Boise, ID. – The governor might not have mentioned them in this week’s State of the State address, but credit unions in Idaho are booming.
According to a new economic analysis by ECONorthwest, Idaho’s 35 credit unions provided a nearly $640 million boost to the state’s economy in 2016.
The report also says credit unions generated about $90 million in direct benefits to members.
Troy Stang, president and CEO of the Northwest Credit Union Association, says that’s because credit unions are cooperatively owned and not-for-profit, meaning they don’t have to pay shareholders.
“The accountability is back to its consumer, back to the members that it serves, and not corporate owners like a Wall Street-owned institution,” he points out. “And so, the direct member benefits show up in the form of higher interest rates on savings, lower interest rates on loans, lower fees, and access to financial services.”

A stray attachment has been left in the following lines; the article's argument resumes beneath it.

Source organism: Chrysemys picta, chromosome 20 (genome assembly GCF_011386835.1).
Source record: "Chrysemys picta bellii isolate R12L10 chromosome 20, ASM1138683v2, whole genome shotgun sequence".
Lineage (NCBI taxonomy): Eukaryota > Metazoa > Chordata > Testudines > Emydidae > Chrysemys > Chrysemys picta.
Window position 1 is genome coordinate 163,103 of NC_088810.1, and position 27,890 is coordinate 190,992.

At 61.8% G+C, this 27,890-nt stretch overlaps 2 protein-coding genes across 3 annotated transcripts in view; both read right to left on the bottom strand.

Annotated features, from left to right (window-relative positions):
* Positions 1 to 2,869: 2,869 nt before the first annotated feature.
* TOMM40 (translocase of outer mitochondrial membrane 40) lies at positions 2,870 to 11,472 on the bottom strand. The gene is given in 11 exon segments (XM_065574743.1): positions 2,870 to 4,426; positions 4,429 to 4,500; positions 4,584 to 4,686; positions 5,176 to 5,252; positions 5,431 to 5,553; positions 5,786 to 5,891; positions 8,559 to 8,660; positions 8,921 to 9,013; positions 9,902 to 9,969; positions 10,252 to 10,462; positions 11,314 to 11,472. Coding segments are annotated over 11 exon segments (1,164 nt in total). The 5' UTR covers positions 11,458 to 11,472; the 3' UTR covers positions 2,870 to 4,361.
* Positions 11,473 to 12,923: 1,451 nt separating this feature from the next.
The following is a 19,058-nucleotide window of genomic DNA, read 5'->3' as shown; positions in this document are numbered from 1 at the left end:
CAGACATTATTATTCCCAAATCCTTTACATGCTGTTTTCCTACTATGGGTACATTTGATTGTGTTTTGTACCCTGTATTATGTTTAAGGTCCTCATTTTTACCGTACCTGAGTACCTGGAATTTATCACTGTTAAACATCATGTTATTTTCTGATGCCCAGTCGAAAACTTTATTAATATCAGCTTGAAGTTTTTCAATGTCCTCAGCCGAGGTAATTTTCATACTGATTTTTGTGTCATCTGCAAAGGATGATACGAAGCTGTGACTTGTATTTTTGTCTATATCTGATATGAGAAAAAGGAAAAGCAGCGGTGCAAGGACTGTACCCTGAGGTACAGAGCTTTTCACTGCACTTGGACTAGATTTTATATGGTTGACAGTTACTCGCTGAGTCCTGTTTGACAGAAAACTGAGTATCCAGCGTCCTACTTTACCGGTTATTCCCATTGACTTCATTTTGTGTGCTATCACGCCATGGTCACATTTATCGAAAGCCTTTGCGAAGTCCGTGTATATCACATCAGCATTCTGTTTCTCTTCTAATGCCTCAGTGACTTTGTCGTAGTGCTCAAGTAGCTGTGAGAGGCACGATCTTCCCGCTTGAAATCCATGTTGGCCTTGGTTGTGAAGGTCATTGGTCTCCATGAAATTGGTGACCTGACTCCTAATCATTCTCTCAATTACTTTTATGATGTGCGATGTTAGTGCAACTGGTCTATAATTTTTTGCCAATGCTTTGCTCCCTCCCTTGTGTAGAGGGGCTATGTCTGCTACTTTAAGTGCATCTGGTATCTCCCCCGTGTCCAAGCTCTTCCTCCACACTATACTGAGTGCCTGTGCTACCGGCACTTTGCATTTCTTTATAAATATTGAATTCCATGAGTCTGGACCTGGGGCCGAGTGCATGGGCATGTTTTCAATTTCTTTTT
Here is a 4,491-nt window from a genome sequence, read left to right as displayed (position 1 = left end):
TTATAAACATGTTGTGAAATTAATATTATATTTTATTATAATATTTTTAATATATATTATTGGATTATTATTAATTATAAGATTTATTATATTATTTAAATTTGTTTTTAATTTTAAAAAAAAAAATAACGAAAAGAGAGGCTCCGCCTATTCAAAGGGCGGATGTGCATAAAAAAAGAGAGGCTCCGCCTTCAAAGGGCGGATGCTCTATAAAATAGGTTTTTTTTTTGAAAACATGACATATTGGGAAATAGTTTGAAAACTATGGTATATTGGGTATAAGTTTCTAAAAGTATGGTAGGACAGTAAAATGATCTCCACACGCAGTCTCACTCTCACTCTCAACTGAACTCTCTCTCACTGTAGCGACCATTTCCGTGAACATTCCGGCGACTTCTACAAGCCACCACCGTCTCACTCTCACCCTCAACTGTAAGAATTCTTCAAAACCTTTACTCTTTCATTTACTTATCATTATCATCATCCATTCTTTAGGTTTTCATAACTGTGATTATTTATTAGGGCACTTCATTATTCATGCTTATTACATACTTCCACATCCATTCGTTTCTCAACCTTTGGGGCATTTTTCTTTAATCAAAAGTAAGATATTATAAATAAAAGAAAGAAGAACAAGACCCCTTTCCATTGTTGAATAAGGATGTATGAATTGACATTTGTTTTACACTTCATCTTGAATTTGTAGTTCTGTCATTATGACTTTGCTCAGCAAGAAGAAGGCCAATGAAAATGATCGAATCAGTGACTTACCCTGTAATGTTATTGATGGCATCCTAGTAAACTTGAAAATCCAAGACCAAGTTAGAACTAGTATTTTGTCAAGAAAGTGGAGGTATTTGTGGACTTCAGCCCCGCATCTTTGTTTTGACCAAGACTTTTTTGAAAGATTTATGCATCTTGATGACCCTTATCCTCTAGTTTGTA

About 917,000, or 55 percent of Idahoans are credit union members. They currently have more than 500,000 loans through their local credit unions, which Stang says also helps drive the state’s economy and support working families.
The report says credit unions also are job creators. They employ more than 2,500 Idahoans, and each of those jobs supports 1.2 other jobs in the economy.
Stang notes that credit union jobs are connected directly to local communities.
“Idaho’s credit unions, by the sheer nature of them being cooperatives, anchor them in their ownership right to the local economy,” he points out. “So, it doesn’t matter if you’re in eastern Idaho or northern Idaho, in the Treasure Valley – the credit unions are local.”
According to the ECONorthwest research, credit unions are especially important for rural Idahoans. They’re present in 34 of the state’s 44 counties, and more than 150,000 rural residents are members.
Eric Tegethoff, Public News Service